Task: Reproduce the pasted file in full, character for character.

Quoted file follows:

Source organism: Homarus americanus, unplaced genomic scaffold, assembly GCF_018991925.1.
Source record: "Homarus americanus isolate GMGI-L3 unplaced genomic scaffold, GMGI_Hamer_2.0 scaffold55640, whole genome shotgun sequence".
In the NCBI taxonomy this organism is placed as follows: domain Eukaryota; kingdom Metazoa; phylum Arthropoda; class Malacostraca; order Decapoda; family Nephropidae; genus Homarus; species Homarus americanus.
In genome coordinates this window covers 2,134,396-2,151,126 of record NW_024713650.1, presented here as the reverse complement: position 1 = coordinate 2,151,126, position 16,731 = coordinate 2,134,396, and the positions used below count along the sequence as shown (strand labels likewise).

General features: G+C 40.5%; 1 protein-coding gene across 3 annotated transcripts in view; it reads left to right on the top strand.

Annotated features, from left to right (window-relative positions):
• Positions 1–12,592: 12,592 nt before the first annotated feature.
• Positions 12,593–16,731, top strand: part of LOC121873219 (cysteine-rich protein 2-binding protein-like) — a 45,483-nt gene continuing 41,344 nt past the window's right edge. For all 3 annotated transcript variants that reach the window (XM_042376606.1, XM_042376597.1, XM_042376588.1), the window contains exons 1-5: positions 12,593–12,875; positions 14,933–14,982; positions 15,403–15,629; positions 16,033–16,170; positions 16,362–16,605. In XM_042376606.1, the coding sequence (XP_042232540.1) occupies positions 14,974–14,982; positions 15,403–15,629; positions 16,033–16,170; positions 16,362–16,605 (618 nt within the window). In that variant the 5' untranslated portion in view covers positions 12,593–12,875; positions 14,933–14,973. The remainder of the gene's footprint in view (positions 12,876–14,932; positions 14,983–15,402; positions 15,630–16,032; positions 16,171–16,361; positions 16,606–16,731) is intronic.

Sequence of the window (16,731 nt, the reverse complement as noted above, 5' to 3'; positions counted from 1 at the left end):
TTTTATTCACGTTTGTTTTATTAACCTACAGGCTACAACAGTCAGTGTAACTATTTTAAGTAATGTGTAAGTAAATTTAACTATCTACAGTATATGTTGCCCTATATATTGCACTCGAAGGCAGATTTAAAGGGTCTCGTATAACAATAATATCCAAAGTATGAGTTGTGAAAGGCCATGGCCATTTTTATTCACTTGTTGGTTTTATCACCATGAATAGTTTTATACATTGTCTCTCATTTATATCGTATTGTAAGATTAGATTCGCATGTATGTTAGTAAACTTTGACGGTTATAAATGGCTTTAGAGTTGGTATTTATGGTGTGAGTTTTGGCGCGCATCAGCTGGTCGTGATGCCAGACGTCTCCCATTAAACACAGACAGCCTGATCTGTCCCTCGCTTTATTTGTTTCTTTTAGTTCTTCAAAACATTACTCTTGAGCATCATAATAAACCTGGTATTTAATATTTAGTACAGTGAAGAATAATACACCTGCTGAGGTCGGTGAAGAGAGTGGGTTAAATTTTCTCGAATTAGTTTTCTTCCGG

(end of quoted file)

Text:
Source organism: Homarus americanus, unplaced genomic scaffold, assembly GCF_018991925.1.
Source record: "Homarus americanus isolate GMGI-L3 unplaced genomic scaffold, GMGI_Hamer_2.0 scaffold55640, whole genome shotgun sequence".
In the NCBI taxonomy this organism is placed as follows: domain Eukaryota; kingdom Metazoa; phylum Arthropoda; class Malacostraca; order Decapoda; family Nephropidae; genus Homarus; species Homarus americanus.
In genome coordinates this window covers 2,134,396-2,151,126 of record NW_024713650.1, presented here as the reverse complement: position 1 = coordinate 2,151,126, position 16,731 = coordinate 2,134,396, and the positions used below count along the sequence as shown (strand labels likewise).

General features: G+C 40.5%; 1 protein-coding gene across 3 annotated transcripts in view; it reads left to right on the top strand.

Annotated features, from left to right (window-relative positions):
• Positions 1–12,592: 12,592 nt before the first annotated feature.
• Positions 12,593–16,731, top strand: part of LOC121873219 (cysteine-rich protein 2-binding protein-like) — a 45,483-nt gene continuing 41,344 nt past the window's right edge. For all 3 annotated transcript variants that reach the window (XM_042376606.1, XM_042376597.1, XM_042376588.1), the window contains exons 1-5: positions 12,593–12,875; positions 14,933–14,982; positions 15,403–15,629; positions 16,033–16,170; positions 16,362–16,605. In XM_042376606.1, the coding sequence (XP_042232540.1) occupies positions 14,974–14,982; positions 15,403–15,629; positions 16,033–16,170; positions 16,362–16,605 (618 nt within the window). In that variant the 5' untranslated portion in view covers positions 12,593–12,875; positions 14,933–14,973. The remainder of the gene's footprint in view (positions 12,876–14,932; positions 14,983–15,402; positions 15,630–16,032; positions 16,171–16,361; positions 16,606–16,731) is intronic.

Sequence of the window (16,731 nt, the reverse complement as noted above, 5' to 3'; positions counted from 1 at the left end):
TTTTATTCACGTTTGTTTTATTAACCTACAGGCTACAACAGTCAGTGTAACTATTTTAAGTAATGTGTAAGTAAATTTAACTATCTACAGTATATGTTGCCCTATATATTGCACTCGAAGGCAGATTTAAAGGGTCTCGTATAACAATAATATCCAAAGTATGAGTTGTGAAAGGCCATGGCCATTTTTATTCACTTGTTGGTTTTATCACCATGAATAGTTTTATACATTGTCTCTCATTTATATCGTATTGTAAGATTAGATTCGCATGTATGTTAGTAAACTTTGACGGTTATAAATGGCTTTAGAGTTGGTATTTATGGTGTGAGTTTTGGCGCGCATCAGCTGGTCGTGATGCCAGACGTCTCCCATTAAACACAGACAGCCTGATCTGTCCCTCGCTTTATTTGTTTCTTTTAGTTCTTCAAAACATTACTCTTGAGCATCATAATAAACCTGGTATTTAATATTTAGTACAGTGAAGAATAATACACCTGCTGAGGTCGGTGAAGAGAGTGGGTTAAATTTTCTCGAATTAGTTTTCTTCCGG